Muda? If you want the summary take a look at the page link above or click here.
Muda is a Japanese word that means waste. While traditional “lean” practitioners focus on the original 7 forms of waste there are actually more than just 7.
Today I begin to delve deeper into the concepts of Muda and how they affect not only our finances but the quality of our lives. Over the next several weeks I will dedicate a post to each form of Muda known and maybe a few new ones.
In the manufacturing world where these concepts were first formalized as a management system the worst for of waste is Overproduction. This is because when you produce too much of something or you produce something too soon you often create or cause the other forms of waste in the process. If you overproduce you have likely spent more time than necessary producing stuff you don’t really need, Muda of time!
It is the Muda of time that I really want to focus on as the first of this series. The Muda of time is the one I tend to regret the most, probably because of my quickly advancing age!
Time is also particularly concerning because it is a form of Muda that once wasted can never be regained! A commodity that is provided to all equally regardless of race, creed or religion we are all provided the same 24 hours each day and the same 365 days each year.
From the perspective of “quality of life” are we really making the most of every moment?
How many things do you have on your Bucket List and how many have you accomplished in the past 365 days? Every year seems to go by faster and it would seem to most that we accomplish less. Can we more effectively manage our time and as a result increase our quality of life?
From the perspective of “time is money”, are you maximizing your true earning potential? Even more scary might be to ask if you even making as much as you thought?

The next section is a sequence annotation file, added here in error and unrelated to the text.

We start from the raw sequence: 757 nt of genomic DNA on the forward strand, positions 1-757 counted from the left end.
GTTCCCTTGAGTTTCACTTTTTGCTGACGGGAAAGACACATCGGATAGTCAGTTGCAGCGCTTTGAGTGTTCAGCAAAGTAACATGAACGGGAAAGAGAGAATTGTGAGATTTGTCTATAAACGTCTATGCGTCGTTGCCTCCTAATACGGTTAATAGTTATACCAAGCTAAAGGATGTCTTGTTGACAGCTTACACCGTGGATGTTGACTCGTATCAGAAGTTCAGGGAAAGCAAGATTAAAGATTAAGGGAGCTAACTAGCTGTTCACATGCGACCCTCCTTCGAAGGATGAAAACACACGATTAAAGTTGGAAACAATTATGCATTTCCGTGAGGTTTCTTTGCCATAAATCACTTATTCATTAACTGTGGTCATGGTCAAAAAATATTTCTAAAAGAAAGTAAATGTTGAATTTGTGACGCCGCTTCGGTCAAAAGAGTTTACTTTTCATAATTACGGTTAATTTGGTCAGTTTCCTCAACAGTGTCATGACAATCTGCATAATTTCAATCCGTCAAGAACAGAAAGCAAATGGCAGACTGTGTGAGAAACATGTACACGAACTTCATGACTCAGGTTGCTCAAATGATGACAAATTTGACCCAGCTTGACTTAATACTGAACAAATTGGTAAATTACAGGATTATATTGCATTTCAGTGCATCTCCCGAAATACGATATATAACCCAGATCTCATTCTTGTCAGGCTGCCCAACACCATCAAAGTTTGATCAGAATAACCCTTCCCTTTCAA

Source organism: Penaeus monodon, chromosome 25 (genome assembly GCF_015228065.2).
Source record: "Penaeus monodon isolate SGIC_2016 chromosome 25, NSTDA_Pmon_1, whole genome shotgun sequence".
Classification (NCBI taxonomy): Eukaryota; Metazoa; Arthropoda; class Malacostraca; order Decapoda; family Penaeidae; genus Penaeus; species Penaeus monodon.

One book that was a real inspiration to me was the The 4-Hour Workweek by Tim Ferris. In it he challenges you to consider the difference between your hourly rate and how much you make per hour of “work”.
Add up your total work time, include commuting and travel, the work you bring home, the time you spend shopping for work clothes, the time you spend focused on work and not on your family or your hobbies. Total up all the minutes you spend in pursuit of your income and divide that into your annual income. You might be surprise to learn how little you actually make.
If you really take the time to consider everything that you do, you might be surprised by how much waste you can reduce or eliminate from your life. In the summary of Muda, I use 3 definitions of activities. Anything and everything you do can be categorized into one of these types of activities. What you do can be:
Value-added – activities that someone is willing to pay for, they bring you income, wealth or useful knowledge.
Incidental – actions that are not value-added but necessary
Wasteful – actions that are not necessary and non-value added, Muda!
Out of every waking hour, how much of your time is spent in value-added activities, how much is spent incidentally and how much is wasteful?
Is it possible to make your value-added time more valuable? Can you become more productive at what you do? Follow the philosophies of Lean and you will likely learn how.
Is it possible to improve your incidental activities, to reduce the amount of time you spend on them? Follow the philosophies of Lean and you will likely learn how.
Is it possible to eliminate the wasteful activities in your life? Absolutely!
There are hundreds of demands on our time, some of our own creation many from others. Begin simply by thinking about each and every activity you do and consider which category it falls into. If what you are doing adds no value to you or to your customer, if what you are doing is not necessary to meet legal, ethical or contractual obligations consider if it really necessary and can it be eliminated?
Check back next week when I begin reviewing the details of each of the original 7 forms of waste and then begin to explore some other types of waste we all encounter.